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Cogeneration: How to Commission a CHP Plant
OTHER PARTS OF THIS ARTICLEPt. 1: Combined Heat and Power: Cogeneration Saves University MoneyPt. 2: CHP System: Turbine Reduces Greenhouse-Gas EmissionsPt. 3: This PagePt. 4: CHP System Lowers Utility Bills, Generates Reliable PowerPt. 5: Cogeneration Installation: Lessons Learned
Despite having to build a new facility for the CHP system, the construction process was not as difficult as commissioning the system, Romatzick says.
"With the students on campus and with the campus in full operation, especially the commissioning part of it (was difficult)," he says. "We had to run tests for the utility companies to make sure everything worked and all the safety features were in place, so we did black out the university a few times. It was about a one-month process to rein in all the loose ends."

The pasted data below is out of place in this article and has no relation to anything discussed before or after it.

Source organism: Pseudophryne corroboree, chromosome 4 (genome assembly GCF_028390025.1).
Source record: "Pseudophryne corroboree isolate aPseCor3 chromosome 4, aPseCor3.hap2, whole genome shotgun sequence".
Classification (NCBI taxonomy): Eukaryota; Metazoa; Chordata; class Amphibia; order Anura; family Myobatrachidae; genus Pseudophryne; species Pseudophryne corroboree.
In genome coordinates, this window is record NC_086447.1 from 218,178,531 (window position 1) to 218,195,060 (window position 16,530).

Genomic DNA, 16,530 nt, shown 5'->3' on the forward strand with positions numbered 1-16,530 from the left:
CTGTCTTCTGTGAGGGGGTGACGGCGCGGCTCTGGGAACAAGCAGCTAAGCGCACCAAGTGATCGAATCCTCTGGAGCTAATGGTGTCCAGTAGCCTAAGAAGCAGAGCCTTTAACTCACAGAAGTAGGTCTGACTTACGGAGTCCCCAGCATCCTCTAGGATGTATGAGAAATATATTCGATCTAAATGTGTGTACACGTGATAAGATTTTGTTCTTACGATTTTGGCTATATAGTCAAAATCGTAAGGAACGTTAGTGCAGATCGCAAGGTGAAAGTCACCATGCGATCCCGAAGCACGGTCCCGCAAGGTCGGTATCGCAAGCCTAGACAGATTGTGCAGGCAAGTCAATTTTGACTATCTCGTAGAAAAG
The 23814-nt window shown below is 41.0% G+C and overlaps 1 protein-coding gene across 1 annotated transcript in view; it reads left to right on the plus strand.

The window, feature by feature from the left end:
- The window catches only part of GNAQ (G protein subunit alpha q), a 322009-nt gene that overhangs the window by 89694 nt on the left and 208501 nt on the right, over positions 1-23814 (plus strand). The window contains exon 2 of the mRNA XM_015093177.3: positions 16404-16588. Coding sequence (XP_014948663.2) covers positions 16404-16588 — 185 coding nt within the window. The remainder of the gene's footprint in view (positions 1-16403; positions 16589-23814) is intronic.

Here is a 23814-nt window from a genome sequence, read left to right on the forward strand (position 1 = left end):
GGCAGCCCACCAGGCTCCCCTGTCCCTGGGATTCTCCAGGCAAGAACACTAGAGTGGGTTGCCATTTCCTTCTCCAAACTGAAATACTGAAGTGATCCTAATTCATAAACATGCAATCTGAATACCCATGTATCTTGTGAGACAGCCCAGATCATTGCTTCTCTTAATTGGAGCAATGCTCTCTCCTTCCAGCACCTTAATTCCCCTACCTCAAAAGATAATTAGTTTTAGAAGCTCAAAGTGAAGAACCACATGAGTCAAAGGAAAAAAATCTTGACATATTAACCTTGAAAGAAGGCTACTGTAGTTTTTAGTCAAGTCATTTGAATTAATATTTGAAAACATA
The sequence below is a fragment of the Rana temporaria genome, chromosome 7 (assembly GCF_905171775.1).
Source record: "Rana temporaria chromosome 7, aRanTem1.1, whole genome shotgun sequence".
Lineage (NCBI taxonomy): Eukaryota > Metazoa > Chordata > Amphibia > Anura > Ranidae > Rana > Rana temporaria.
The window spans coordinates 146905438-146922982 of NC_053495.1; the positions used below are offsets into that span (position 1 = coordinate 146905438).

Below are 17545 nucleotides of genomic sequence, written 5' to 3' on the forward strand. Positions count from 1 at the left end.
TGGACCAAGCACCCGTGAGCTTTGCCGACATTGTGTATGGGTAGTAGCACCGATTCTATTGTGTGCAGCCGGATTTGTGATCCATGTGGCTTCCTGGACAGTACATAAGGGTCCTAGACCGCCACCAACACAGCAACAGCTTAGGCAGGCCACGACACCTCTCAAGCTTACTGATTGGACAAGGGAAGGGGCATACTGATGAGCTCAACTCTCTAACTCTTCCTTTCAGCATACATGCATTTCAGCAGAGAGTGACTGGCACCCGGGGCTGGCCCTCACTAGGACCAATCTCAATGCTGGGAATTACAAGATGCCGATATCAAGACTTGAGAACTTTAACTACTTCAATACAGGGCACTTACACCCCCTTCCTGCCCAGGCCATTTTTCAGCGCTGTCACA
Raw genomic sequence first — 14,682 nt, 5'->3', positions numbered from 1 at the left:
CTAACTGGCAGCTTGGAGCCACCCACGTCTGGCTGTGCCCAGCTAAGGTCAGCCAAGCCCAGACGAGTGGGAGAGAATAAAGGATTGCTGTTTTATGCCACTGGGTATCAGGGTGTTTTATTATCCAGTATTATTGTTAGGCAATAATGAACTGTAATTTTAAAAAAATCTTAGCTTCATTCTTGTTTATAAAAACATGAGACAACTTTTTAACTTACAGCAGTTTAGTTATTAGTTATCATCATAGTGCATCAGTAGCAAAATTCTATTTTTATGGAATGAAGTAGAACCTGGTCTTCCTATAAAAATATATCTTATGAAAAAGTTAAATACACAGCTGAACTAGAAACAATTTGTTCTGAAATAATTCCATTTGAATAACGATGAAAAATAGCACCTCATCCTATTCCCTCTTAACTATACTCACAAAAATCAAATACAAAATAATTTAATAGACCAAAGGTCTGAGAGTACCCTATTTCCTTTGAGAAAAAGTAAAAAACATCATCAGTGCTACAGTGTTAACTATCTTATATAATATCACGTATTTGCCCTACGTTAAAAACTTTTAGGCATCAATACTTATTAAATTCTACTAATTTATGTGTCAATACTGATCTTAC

The fact the university was occupied also posed challenges for the project team tying the CHP system into the existing central plant.
"It was a scheduling challenge," Romatzick says. "We had to schedule it around events and occupancies to be able to cut into our chilled-water system and our existing high-temperature system because we had to shut down entire sections of the university to do it."
Although commissioning was a challenge, the process did provide technicians with an opportunity to learn the intricacies of the CHP system. The university has a 100 percent service contract with the turbine manufacturer, but in-house staff is responsible for daily inspections on a system that is "smarter than we are," as Romatzick quips.
"The best learning tool was paying attention during commissioning, but we did have (the turbine manufacturer) spend an entire week here doing intensive classroom training on normal procedures and getting the staff to understand how it operates, the different components, and where components are located."